In its permit applications, Sunoco was required to show how it would protect the area surrounding its work sites from erosion and water pollution. The deficiency letters that were never sent detailed dozens of deficiencies, just in two of the three DEP districts through which the pipeline passes. (I have not seen the list of deficiencies for the third district, but presumably there were many deficiencies in that district too.) A wide variety of problems with Sunoco’s permit documents were described in the letters. Almost all of the issues were things that Sunoco had been asked to fix in its previous round of permit-application revisions. but the problems remained. A copy of the deficiency letters that the DEP drafted, but didn’t send, is here.
Statewide problems included failure to show runoff calculations, failure to show how runoff would be dispersed into a thin sheet (as required to avoid erosion), and failure to specify what type of materials would be involved in restoration. In addition, there were over 40 problems that were site-specific. Most frequently, these had to do with inadequate design of the containment for runoff—things like whether a “sock” was needed or a silt fence would be enough; whether the orientation of runoff barrier was suitable to prevent erosion; whether the height or length of a barrier was sufficient, given the likely precipitation; improper design of berms; and on and on. There were also many problems that appeared to be just carelessness on the part of those preparing the permit applications.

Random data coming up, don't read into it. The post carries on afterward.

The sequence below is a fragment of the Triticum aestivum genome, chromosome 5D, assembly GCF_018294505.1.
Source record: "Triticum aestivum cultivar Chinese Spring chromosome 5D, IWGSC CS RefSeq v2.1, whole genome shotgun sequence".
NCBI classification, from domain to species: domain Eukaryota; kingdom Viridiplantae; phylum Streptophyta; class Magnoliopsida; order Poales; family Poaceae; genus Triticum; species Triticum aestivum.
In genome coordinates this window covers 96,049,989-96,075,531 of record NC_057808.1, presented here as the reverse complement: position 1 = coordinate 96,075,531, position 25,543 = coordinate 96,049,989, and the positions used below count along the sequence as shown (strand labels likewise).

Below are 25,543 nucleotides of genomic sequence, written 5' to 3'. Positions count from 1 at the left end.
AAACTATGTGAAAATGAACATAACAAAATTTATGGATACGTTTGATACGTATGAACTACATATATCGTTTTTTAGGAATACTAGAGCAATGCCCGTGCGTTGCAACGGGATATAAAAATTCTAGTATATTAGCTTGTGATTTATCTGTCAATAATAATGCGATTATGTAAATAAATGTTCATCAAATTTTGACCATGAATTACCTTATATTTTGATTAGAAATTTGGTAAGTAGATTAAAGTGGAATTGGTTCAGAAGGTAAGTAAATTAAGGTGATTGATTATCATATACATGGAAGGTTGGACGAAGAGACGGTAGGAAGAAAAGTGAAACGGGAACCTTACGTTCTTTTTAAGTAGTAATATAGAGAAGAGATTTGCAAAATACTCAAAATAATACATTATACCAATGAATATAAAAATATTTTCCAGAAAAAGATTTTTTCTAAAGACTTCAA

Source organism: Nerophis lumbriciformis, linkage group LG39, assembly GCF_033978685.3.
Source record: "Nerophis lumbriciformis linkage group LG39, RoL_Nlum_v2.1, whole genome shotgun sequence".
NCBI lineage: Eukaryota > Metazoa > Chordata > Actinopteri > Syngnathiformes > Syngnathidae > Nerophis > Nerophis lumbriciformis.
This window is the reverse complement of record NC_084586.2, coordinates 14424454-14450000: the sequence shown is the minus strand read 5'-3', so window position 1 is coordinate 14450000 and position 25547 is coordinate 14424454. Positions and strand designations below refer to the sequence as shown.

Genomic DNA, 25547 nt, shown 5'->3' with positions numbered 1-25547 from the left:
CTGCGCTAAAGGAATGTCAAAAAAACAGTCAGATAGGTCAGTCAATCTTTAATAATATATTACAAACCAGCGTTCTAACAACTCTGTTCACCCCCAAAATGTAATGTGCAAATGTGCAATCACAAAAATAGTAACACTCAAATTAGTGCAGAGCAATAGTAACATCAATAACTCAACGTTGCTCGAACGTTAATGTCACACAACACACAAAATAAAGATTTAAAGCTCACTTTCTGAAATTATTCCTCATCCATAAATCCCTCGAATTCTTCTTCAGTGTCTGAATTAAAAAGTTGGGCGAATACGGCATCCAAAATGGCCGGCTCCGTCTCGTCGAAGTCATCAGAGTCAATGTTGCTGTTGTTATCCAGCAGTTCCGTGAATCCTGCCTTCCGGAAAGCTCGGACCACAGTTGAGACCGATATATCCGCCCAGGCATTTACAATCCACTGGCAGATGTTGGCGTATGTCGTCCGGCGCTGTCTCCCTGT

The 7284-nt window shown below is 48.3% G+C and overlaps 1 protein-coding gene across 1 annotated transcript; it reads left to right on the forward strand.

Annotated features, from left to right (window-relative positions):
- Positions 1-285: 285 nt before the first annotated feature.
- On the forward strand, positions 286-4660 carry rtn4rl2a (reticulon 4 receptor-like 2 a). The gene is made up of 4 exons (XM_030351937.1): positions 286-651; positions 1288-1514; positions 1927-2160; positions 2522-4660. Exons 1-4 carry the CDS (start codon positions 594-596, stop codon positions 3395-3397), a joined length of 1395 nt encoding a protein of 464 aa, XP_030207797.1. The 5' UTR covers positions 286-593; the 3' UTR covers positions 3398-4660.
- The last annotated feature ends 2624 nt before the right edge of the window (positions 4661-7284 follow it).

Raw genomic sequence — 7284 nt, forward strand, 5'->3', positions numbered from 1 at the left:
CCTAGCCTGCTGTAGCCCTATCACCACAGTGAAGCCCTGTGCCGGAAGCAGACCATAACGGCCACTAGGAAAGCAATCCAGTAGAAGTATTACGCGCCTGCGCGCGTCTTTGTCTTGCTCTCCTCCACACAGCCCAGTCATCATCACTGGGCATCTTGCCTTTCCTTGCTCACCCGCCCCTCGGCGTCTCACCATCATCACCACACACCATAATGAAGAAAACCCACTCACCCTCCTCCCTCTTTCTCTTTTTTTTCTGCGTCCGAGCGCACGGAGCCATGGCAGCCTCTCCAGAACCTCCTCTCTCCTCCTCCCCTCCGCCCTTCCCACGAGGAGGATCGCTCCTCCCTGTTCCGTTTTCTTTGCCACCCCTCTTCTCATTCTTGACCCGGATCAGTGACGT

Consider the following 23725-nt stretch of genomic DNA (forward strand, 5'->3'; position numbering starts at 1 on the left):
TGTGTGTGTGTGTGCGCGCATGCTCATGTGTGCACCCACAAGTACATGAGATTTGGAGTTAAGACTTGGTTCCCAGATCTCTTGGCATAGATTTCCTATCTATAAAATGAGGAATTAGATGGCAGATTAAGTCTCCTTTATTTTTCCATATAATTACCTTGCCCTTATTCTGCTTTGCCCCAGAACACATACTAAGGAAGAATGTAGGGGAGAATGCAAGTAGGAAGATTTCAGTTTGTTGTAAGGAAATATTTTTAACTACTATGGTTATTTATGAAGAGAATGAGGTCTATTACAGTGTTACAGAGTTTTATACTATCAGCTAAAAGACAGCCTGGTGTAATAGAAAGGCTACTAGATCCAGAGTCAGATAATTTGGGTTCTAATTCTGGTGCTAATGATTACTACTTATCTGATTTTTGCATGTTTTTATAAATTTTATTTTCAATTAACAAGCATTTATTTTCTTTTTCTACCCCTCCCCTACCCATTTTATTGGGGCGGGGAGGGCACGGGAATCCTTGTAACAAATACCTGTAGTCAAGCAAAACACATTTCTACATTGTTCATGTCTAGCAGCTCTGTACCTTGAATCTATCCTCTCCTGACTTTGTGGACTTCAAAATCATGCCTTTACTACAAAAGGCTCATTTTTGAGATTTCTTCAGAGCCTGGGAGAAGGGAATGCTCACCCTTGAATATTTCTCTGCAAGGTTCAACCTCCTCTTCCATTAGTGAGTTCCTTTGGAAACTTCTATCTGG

It needs to be emphasized that erosion and ground subsidence is not just an environmental concern. It can result in pipeline failure and rupture, as we saw in last fall’s explosion in Beaver County.
One particularly disturbing problem had to do with remediation of arsenic in the soil, which had “not been adequately addressed” in Sunoco’s previously-submitted permit application. In one of the letters that was never sent, Sunoco was asked whether the area had been tested, whether there were plans for hauling tainted soil off-site, and whether the area would be re-tested during final restoration. I believe this referred to the Andover easement in northern Delaware County, where an orchard had been and where arsenic-based pesticides had once been used. As far as we know, Sunoco has never addressed this issue, and the dust and runoff that is currently produced by the site may contain arsenic, endangering those in the surrounding area.
This must stop. Enough damage has been done. It is time to let your representatives in Harrisburg know that this kind of regulatory interference by politicians is intolerable and must be stopped. If current laws are not sufficient, then new ones must be enacted.